Billionaire investor Warren Buffett expressed support for adopting a single-payer health care system on Monday, arguing that it would likely do a better job of controlling runaway costs.
Buffett qualified his comments by claiming that health care policy was “way outside [his] circle of competence.”
“With my limited knowledge, I think that [single payer] probably is the best system,” Buffett said.
Buffett’s support for a single-payer health care system, in which one government insurer covers the entire country, was based on the current system’s failure to keep rising health care costs in check. He noted that health care costs have risen exponentially as a share of the economy in the past four decades, holding back the competitiveness of U.S. businesses far more than taxes have.
“In almost every field of American business, it pays to bring down costs,” he said. “There’s an awful lot of people involved in the medical, the whole ― just the way the ecosystem works ― that there is no incentive to bring down costs.”
A single-payer system would likely “be more effective” at reducing those costs, he concluded.
There is abundant evidence to back up Buffett’s argument. Medicare, a single-payer system for America’s seniors and disabled workers, has a far better record of containing costs than do private insurers. Among other reasons, that’s because Medicare does not need to fund a marketing budget or compensate shareholders and executives.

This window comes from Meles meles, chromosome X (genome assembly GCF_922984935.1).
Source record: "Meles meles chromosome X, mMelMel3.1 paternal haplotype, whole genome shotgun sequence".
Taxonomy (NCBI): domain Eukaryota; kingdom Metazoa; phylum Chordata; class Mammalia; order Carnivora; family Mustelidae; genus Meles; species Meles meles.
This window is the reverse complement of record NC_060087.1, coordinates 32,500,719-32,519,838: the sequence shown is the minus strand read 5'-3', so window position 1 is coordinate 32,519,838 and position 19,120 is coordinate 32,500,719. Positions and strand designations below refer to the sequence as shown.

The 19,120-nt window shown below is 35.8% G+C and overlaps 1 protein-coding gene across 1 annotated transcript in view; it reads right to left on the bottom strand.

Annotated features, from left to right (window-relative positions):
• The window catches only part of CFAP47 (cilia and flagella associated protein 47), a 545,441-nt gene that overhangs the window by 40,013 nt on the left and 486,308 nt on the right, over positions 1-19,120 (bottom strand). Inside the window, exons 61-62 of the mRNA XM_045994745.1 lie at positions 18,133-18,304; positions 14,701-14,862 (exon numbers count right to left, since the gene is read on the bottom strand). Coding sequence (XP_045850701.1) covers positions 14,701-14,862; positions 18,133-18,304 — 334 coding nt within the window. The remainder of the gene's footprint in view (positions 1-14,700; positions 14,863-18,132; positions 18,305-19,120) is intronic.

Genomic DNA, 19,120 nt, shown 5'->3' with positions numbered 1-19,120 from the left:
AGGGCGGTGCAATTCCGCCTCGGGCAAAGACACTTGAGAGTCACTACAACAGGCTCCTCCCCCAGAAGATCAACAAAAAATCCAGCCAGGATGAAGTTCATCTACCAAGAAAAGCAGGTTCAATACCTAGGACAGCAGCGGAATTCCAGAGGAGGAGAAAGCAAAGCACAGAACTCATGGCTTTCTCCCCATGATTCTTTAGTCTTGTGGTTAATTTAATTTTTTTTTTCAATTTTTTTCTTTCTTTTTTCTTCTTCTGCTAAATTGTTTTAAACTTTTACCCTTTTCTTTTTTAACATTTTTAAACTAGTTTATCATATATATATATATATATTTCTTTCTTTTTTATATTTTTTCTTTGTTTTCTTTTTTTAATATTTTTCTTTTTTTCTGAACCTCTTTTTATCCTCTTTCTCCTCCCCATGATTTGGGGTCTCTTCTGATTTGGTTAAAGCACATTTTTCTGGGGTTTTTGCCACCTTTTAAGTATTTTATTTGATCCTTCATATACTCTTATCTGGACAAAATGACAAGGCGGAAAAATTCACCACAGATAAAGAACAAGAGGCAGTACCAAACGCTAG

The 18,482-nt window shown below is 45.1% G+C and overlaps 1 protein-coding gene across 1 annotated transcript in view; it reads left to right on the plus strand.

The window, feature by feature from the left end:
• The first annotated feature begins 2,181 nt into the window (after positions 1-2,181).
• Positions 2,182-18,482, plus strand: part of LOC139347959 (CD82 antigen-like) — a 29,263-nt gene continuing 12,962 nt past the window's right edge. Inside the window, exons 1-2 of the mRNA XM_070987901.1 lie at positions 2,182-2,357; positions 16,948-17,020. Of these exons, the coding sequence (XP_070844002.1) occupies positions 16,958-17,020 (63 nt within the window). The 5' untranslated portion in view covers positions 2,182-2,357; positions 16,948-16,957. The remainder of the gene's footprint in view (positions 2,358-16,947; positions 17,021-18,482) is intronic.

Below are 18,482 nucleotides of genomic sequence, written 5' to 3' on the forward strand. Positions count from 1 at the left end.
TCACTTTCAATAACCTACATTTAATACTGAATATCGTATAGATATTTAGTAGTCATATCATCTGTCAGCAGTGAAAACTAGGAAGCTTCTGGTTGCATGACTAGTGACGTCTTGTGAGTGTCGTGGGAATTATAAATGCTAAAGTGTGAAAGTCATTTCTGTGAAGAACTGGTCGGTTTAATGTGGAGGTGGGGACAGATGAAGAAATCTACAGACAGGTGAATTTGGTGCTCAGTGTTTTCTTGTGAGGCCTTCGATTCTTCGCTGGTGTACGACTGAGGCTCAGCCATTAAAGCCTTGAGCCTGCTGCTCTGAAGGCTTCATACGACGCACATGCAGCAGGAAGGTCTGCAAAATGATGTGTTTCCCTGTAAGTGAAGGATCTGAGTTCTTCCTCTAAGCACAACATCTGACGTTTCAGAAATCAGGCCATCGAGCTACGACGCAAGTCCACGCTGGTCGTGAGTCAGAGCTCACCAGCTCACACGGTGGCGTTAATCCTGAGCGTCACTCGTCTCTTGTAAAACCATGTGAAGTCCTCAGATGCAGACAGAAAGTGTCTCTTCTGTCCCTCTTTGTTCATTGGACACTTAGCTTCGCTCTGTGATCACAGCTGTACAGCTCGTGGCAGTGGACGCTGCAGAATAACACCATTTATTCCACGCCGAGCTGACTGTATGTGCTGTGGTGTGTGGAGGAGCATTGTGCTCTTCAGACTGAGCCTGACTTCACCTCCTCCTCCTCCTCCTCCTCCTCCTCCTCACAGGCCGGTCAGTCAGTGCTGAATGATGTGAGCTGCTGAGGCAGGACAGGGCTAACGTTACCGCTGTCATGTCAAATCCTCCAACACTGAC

The United States, virtually alone among developed nations without a universal single-payer system, has by far the world’s highest per-person health care costs ― and based on many key criteria, it nonetheless has worse outcomes.
Buffett, chairman and CEO of the conglomerate holding company Berkshire Hathaway, had already voiced support for single payer in May. His deputy, Republican Charlie Munger, proclaimed his support for single payer in the same interview.
But the comments from the investor nicknamed the Oracle of Omaha are drawing more attention this time around thanks to their timing.
Senate Republicans have been struggling to obtain majority support for their Obamacare repeal bill, particularly after the nonpartisan Congressional Budget Office released its analysis Monday estimating that the bill would result in 22 million fewer people having health insurance over the next 10 years. On Tuesday, amid rising defections, Senate Majority Leader Mitch McConnell (R-Ky.) canceled plans for a vote to advance the legislation until after the July 4 recess.
With the prospect of Obamacare repeal looming, however, rank-and-file Democrats are warming to the idea of single-payer health insurance. Fifty-two percent of Democrats now support it, compared with 43 percent in January and 33 percent as recently as 2014, according to a Pew Research survey that came out last week.
For their part, Democratic leaders in Congress, including House Minority Leader Nancy Pelosi (D-Calif.), have yet to take up the single-payer mantle. (In May, Pelosi said that she supports the policy in principle but that individual states should take it up first, because the American public is not yet comfortable with the idea.)
The party’s progressive titans are starting to come around, however. Sen. Elizabeth Warren (D-Mass.) gave her most full-throated remarks to date endorsing single payer on Tuesday, calling on her fellow Democrats to embrace the cause. Sen. Bernie Sanders (I-Vt.) has long advocated for a “Medicare for all” system and has announced plans to unveil legislation for it in the Senate. A companion bill in the House that has already been introduced has the support of a majority of the House Democratic Caucus.